Smolensk War

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SMOLENSK WAR

This unsuccessful campaign to recover the western border regions lost to the Polish-Lithuanian Commonwealth at the end of the Time Of Troubles marked Muscovy's first major experiment with the new Western European infantry organization and line tactics.

The Treaty of Deulino (1618) ended the Polish military intervention exploiting Muscovy's Time Of Troubles and established a fourteen-year armistice between Muscovy and the Polish-Lithuanian Commonwealth. But it came at a high price for the Muscovites: the cession to the Commonwealth of most of the western border regions of Smolensk, Chernigov, and Seversk. This was a vast territory, running from the southeastern border of Livonia to just beyond the Desna River in northeastern Ukraine. It held more than thirty fortress towns, the most strategic of which was Smolensk, the largest and most formidable of all Muscovite fortresses and guardian of the principal western roads to Moscow. Upon his return from Polish captivity in 1619, Patriarch Filaret, father of Tsar Mikhail, made a new campaign to recover Smolensk, Chernigov, and Seversk from the Poles the primary objective of Muscovite foreign policy.

Most of the diplomatic preconditions for such a revanche appeared to be in place by 1630, and by this point the Muscovite government had succeeded in restoring its central chancellery apparatus and fiscal system. It was now able to undertake a massive reorganization and modernization of its army for the approaching war with the Commonwealth. It imported Swedish, Dutch, and English arms to the cost of at least 50,000 rubles; it offered large bounties to recruit Western European mercenary officers experienced in the new infantry organization and line tactics; and it set these mercenary officers to work forming and training New-Formation Regimentssix regiments of Western style infantrymen (soldaty ), a regiment of heavy cavalry (reitary ), and a regiment of dragoons (draguny ). These regiments were drilled in the new European tactics and outfitted and salaried at treasury expense, unlike the old Pomestie-based cavalry army. The New Formation infantry and cavalry would comprise a little more than half of the 33,000-man expeditionary army on the upcoming Smolensk campaign. Muscovy had never before experimented with New Formation units on such a scale.

The death of Polish King Sigismund III in April 1632 led to an interregnum in the Commonwealth and factional struggle in the Diet. Patriarch Filaret took advantage of this confusion to send generals M. B. Shein and A. V. Izmailov against Smolensk with the main corps of the Muscovite field army. By October, Shein and Izmailov had captured more than twenty towns and had placed the fortress of Smolensk under siege. The Polish-Lithuanian garrison holding Smolensk numbered only about two thousand men, and the nearest Commonwealth forces in the region (those of Radziwill and Gonsiewski) did not exceed six thousand. But the besieging Muscovite army suffered logistical problems and desertions; their earthworks did not completely encircle Smolensk and did not offer enough protection from attack from the rear. Meanwhile the international coalition against the Commonwealth began to unravel, with the result that in August 1633, Wladyslaw IV, newly elected King of Poland, arrived in Shein's and Izmailov's rear with a Polish relief army of 23,000 and placed the Muscovite besiegers under his own siege. In January 1634 Shein and Izmailov were forced to sue for armistice in order to evacuate what was left of their army. They had to leave their artillery and stores behind.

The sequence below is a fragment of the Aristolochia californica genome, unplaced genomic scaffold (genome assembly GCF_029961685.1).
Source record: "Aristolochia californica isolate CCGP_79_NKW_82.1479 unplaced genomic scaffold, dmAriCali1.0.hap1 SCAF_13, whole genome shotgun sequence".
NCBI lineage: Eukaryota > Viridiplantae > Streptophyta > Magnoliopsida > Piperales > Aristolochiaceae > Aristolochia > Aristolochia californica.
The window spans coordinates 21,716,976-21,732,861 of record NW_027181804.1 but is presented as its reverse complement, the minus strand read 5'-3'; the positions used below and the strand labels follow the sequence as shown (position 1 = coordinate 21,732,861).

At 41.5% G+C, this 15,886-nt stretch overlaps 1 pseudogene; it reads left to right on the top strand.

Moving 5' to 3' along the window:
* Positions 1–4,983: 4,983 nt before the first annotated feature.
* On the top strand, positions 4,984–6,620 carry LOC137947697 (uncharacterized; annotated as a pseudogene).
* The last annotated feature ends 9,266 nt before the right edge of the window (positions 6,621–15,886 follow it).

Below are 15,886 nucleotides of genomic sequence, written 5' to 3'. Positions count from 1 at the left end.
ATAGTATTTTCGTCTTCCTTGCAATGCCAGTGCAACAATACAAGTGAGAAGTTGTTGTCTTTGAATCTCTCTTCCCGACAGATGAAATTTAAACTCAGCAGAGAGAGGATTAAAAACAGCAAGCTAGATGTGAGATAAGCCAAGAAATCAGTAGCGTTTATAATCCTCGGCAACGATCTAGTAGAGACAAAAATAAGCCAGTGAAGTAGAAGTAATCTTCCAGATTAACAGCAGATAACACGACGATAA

On their return to Moscow, Shein and Izmailov were charged with treason and executed. By the terms of the Treaty of Polianovka (May 1634) the Poles received an indemnity of twenty thousand rubles and were given back all the captured towns save Serpeisk. The next opportunity for Muscovy to regain Smolensk, Seversk, and Chernigov came a full twenty years later when Bogdan Khmelnitsky and the Ukrainian cossacks sought Tsar Alexei's support for their war for independence from the Commonwealth.

See also: filaret romanov, metropolitan; new formation regiments; poland; thirteen years'war

bibliography

Fuller, William C., Jr. (1992). Strategy and Power in Russia, 16001914. New York: Free Press.

Brian Davies

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Smolensk War

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